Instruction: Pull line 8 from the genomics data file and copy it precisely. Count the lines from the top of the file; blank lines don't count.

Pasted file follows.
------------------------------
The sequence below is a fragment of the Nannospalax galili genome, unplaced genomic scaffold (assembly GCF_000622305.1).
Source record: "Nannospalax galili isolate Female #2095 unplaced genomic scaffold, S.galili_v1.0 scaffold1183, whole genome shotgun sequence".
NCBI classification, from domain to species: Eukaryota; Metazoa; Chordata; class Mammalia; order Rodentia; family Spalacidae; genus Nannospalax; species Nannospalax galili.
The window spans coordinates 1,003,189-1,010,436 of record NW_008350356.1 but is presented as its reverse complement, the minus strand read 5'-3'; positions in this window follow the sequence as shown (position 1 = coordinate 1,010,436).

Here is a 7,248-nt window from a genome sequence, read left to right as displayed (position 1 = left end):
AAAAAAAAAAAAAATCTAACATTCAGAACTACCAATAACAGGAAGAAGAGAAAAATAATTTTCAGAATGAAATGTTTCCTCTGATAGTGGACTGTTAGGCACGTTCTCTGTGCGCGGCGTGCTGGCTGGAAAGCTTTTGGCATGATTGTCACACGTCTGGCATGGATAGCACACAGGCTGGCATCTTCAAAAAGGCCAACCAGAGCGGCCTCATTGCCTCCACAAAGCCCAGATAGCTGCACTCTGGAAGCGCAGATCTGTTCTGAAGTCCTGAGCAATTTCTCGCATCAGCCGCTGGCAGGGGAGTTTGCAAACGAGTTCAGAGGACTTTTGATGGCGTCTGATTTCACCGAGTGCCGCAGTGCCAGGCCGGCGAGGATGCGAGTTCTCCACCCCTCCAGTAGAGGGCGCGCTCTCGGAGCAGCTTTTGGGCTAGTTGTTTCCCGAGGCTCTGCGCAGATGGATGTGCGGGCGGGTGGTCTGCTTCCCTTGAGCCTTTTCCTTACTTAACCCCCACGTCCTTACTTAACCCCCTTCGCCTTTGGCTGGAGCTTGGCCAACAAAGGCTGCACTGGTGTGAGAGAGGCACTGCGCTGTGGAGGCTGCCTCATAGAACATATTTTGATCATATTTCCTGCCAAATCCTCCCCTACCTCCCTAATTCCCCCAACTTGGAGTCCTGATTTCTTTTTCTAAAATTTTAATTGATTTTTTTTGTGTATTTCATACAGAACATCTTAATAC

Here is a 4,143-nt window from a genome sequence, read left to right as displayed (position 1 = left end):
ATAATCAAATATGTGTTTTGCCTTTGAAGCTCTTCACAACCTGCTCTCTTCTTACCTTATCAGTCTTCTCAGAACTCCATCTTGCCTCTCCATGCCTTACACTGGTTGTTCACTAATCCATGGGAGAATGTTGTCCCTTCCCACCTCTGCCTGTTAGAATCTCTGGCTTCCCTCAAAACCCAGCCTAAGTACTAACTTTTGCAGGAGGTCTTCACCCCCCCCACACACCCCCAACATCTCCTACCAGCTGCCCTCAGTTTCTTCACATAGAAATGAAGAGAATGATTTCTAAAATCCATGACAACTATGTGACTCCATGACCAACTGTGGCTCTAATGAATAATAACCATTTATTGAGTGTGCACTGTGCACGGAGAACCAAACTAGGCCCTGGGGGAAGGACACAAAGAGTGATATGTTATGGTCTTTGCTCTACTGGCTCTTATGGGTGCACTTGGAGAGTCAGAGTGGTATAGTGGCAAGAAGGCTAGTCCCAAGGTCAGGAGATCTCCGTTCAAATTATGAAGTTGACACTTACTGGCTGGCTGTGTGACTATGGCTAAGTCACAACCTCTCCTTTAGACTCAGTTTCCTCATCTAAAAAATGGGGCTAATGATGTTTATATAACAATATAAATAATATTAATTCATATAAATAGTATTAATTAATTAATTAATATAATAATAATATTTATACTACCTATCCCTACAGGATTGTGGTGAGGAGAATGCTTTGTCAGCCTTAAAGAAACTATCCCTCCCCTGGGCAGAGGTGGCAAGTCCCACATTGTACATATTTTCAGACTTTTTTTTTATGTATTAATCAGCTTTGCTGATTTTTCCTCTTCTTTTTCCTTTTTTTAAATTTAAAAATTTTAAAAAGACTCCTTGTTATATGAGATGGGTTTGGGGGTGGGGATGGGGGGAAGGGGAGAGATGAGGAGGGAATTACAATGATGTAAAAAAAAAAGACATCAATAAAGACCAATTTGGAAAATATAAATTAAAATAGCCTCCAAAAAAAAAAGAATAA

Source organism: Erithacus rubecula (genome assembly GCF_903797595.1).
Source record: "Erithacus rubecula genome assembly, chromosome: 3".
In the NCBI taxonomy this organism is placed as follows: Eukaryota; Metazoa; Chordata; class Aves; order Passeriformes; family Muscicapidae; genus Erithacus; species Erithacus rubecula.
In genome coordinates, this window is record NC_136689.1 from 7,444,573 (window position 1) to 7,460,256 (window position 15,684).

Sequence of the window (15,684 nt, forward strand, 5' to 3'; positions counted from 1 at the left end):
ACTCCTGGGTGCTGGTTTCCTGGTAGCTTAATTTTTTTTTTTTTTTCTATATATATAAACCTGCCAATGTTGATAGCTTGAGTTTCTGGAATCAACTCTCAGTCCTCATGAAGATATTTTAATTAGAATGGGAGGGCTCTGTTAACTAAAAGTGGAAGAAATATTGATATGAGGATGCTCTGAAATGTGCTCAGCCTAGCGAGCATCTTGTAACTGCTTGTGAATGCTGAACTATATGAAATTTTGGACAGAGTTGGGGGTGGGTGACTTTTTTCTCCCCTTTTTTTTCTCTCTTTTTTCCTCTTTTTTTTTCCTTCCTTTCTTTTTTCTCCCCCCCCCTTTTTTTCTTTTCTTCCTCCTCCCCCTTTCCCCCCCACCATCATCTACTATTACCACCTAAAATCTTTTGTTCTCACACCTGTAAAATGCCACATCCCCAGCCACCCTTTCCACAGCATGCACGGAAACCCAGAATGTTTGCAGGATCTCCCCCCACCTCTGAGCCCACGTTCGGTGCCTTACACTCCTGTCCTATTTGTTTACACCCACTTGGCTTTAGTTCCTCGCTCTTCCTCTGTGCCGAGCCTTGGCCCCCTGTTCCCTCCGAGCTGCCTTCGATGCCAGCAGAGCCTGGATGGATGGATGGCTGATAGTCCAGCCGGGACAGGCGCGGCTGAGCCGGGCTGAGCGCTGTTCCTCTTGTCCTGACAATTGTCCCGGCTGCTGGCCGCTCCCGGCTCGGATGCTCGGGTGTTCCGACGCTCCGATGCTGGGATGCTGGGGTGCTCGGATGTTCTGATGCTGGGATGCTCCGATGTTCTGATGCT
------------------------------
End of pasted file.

ATAATCAAATATGTGTTTTGCCTTTGAAGCTCTTCACAACCTGCTCTCTTCTTACCTTATCAGTCTTCTCAGAACTCCATCTTGCCTCTCCATGCCTTACACTGGTTGTTCACTAATCCATGGGAGAATGTTGTCCCTTCCCACCTCTGCCTGTTAGAATCTCTGGCTTCCCTCAAAACCCAGCCTAAGTACTAACTTTTGCAGGAGGTCTTCACCCCCCCCACACACCCCCAACATCTCCTACCAGCTGCCCTCAGTTTCTTCACATAGAAATGAAGAGAATGATTTCTAAAATCCATGACAACTATGTGACTCCATGACCAACTGTGGCTCTAATGAATAATAACCATTTATTGAGTGTGCACTGTGCACGGAGAACCAAACTAGGCCCTGGGGGAAGGACACAAAGAGTGATATGTTATGGTCTTTGCTCTACTGGCTCTTATGGGTGCACTTGGAGAGTCAGAGTGGTATAGTGGCAAGAAGGCTAGTCCCAAGGTCAGGAGATCTCCGTTCAAATTATGAAGTTGACACTTACTGGCTGGCTGTGTGACTATGGCTAAGTCACAACCTCTCCTTTAGACTCAGTTTCCTCATCTAAAAAATGGGGCTAATGATGTTTATATAACAATATAAATAATATTAATTCATATAAATAGTATTAATTAATTAATTAATATAATAATAATATTTATACTACCTATCCCTACAGGATTGTGGTGAGGAGAATGCTTTGTCAGCCTTAAAGAAACTATCCCTCCCCTGGGCAGAGGTGGCAAGTCCCACATTGTACATATTTTCAGACTTTTTTTTTATGTATTAATCAGCTTTGCTGATTTTTCCTCTTCTTTTTCCTTTTTTTAAATTTAAAAATTTTAAAAAGACTCCTTGTTATATGAGATGGGTTTGGGGGTGGGGATGGGGGGAAGGGGAGAGATGAGGAGGGAATTACAATGATGTAAAAAAAAAAGACATCAATAAAGACCAATTTGGAAAATATAAATTAAAATAGCCTCCAAAAAAAAAAGAATAA